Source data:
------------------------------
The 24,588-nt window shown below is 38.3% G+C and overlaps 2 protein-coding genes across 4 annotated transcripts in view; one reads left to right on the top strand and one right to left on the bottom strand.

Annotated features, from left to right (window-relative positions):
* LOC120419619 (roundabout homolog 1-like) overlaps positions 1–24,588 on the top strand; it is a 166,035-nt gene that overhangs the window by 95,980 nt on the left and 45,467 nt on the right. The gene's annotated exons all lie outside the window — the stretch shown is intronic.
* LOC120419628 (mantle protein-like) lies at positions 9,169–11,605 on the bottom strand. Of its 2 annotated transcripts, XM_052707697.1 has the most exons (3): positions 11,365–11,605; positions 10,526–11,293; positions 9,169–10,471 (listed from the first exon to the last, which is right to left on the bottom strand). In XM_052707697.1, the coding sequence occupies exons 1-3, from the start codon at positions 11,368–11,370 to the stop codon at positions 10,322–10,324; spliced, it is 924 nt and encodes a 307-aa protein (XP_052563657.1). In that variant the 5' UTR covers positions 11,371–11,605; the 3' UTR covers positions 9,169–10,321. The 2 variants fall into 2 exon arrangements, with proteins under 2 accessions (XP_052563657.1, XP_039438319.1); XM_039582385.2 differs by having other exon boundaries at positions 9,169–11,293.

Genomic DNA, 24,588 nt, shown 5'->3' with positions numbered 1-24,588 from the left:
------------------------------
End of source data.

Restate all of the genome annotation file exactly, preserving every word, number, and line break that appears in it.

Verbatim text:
The 24,588-nt window shown below is 38.3% G+C and overlaps 2 protein-coding genes across 4 annotated transcripts in view; one reads left to right on the top strand and one right to left on the bottom strand.

Annotated features, from left to right (window-relative positions):
* LOC120419619 (roundabout homolog 1-like) overlaps positions 1–24,588 on the top strand; it is a 166,035-nt gene that overhangs the window by 95,980 nt on the left and 45,467 nt on the right. The gene's annotated exons all lie outside the window — the stretch shown is intronic.
* LOC120419628 (mantle protein-like) lies at positions 9,169–11,605 on the bottom strand. Of its 2 annotated transcripts, XM_052707697.1 has the most exons (3): positions 11,365–11,605; positions 10,526–11,293; positions 9,169–10,471 (listed from the first exon to the last, which is right to left on the bottom strand). In XM_052707697.1, the coding sequence occupies exons 1-3, from the start codon at positions 11,368–11,370 to the stop codon at positions 10,322–10,324; spliced, it is 924 nt and encodes a 307-aa protein (XP_052563657.1). In that variant the 5' UTR covers positions 11,371–11,605; the 3' UTR covers positions 9,169–10,321. The 2 variants fall into 2 exon arrangements, with proteins under 2 accessions (XP_052563657.1, XP_039438319.1); XM_039582385.2 differs by having other exon boundaries at positions 9,169–11,293.

Genomic DNA, 24,588 nt, shown 5'->3' with positions numbered 1-24,588 from the left: